School of Medicine Proposal Development Office
The Proposal Development Office (PDO) enables Stanford Medicine faculty to pursue transformative biomedical research. We provide expert consultation on grant proposal strategy, proposal management and facilitation, grant writing and editing, and streamlined proposal administrative support. We also lead initiatives in the School of Medicine that increase institutional competitiveness and enable strategic research growth.
Based in the School of Medicine Research Office, we are uniquely positioned to support teams of Stanford Medicine researchers pursuing interdisciplinary and cross-cutting funding opportunities. Our current priority areas include large, complex, and strategic proposals and early-career faculty research grants.
The PDO has assisted faculty from 27 School of Medicine departments submit more than 242 proposals.
The PDO has supported more than 150 faculty members from across the School of Medicine.
The PDO has helped faculty secure over $613 million in research funding.
The PDO was a fantastic partner at all steps of the proposal development process. The team was highly proactive and skilled. Their advice and support were instrumental in helping us submit a competitive proposal and ultimately receive funding.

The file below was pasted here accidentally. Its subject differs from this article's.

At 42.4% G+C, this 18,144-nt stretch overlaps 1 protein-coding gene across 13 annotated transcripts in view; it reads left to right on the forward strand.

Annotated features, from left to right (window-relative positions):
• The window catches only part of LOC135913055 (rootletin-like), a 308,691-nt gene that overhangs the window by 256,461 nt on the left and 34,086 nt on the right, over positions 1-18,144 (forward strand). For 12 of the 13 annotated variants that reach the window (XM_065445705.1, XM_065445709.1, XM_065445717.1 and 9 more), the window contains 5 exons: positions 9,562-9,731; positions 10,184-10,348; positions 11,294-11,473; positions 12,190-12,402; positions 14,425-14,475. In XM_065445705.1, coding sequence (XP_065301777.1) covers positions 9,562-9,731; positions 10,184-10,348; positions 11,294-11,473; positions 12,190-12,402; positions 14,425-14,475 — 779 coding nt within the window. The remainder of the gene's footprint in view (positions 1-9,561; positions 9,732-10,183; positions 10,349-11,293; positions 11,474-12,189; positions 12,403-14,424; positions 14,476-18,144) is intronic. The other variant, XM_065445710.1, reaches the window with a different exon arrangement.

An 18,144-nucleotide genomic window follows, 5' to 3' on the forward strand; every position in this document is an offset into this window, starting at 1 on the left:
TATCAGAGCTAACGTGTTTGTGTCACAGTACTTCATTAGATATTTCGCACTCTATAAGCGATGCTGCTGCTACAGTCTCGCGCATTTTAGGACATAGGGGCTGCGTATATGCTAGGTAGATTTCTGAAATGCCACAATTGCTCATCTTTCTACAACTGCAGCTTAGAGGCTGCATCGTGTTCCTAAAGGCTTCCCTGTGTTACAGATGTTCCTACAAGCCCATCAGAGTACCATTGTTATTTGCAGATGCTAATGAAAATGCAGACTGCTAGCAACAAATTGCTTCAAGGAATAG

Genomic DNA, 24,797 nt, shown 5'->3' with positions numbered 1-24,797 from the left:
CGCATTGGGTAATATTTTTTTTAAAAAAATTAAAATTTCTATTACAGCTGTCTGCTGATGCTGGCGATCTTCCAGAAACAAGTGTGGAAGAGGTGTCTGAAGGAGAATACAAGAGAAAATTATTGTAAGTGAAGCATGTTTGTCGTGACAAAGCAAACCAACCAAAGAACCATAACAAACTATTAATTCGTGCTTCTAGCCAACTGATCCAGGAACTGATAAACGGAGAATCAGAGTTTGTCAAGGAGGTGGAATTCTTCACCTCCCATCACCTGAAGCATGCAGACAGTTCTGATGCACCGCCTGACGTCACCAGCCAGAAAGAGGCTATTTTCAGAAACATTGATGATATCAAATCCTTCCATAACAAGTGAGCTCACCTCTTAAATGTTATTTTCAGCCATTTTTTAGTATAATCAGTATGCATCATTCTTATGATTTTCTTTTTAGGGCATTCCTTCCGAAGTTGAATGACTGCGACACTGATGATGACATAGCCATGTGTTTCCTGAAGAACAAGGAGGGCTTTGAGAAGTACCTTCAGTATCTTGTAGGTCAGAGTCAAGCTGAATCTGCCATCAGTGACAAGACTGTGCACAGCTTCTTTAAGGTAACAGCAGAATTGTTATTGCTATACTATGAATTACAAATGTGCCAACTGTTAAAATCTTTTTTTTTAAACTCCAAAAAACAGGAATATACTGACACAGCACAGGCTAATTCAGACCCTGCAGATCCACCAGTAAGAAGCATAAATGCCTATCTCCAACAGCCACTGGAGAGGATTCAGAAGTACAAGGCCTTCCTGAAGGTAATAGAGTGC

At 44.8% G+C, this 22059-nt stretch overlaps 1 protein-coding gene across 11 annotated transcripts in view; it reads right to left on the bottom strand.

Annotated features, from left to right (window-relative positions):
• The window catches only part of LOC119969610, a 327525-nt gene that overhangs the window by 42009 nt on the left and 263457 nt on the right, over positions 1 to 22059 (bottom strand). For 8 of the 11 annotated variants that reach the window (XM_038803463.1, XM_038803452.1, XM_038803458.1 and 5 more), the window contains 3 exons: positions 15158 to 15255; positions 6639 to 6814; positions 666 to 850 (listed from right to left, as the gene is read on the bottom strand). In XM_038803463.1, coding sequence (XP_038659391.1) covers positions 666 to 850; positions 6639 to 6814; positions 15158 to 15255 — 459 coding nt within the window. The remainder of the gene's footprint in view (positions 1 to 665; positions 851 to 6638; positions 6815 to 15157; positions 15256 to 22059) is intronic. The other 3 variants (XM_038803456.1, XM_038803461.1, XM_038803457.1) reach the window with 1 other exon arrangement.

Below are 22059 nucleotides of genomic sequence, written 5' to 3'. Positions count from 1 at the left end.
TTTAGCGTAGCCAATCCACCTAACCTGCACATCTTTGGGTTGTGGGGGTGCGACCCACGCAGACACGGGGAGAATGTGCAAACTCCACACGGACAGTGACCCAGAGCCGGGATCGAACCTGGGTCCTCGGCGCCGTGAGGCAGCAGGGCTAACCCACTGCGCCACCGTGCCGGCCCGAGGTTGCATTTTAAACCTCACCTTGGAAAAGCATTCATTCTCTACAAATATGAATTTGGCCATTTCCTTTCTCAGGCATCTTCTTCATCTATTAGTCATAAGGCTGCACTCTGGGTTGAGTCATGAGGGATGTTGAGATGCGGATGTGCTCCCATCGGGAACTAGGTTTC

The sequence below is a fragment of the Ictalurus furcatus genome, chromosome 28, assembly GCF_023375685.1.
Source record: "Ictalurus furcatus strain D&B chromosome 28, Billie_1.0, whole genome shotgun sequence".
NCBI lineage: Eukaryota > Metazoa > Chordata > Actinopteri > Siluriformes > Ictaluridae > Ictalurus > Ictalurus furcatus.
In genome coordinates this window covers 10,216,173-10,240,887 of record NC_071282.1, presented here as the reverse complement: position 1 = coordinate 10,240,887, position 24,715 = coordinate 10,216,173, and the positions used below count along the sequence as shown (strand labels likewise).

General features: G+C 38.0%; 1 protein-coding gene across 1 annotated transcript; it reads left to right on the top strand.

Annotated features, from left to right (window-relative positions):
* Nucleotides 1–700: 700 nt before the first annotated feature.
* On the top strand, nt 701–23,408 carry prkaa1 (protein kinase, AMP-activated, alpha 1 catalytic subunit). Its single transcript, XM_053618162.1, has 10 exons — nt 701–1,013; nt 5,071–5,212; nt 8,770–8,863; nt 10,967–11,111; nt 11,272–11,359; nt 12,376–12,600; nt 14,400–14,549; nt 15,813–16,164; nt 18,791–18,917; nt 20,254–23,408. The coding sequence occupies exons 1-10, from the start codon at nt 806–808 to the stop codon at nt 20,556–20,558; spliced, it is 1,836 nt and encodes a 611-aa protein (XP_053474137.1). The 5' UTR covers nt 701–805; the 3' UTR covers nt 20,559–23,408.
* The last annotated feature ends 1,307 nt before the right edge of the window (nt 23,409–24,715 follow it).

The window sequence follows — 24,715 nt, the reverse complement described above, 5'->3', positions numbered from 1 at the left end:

Kari Nadeau, MD, PhD, PI of NHLBI P01 "Air pollution disrupts Inflammasome Regulation in HEart And Lung Total Health (AIRHEALTH)"
The PDO team is exceptional. I had no idea what to expect since I had not worked with them previously. They helped me with every aspect of the proposal. Their guidance and advice were invaluable.
Bali Pulendran, PhD, PI of NIAID Human Immunology Project Consortium U19 “Systems biological assessment of innate and adaptive immunity to vaccination”
The PDO team was truly fantastic! They were flexible, dedicated and knowledgeable. The team provided outstanding assistance in integrating and coordinating a complex multi-project application.
Melanie Hayden Gephart, MD, PI of NCI Metastasis Research Network U54 "Deconvolution and interruption of the cancer-neuro-immune axis facilitating brain metastases"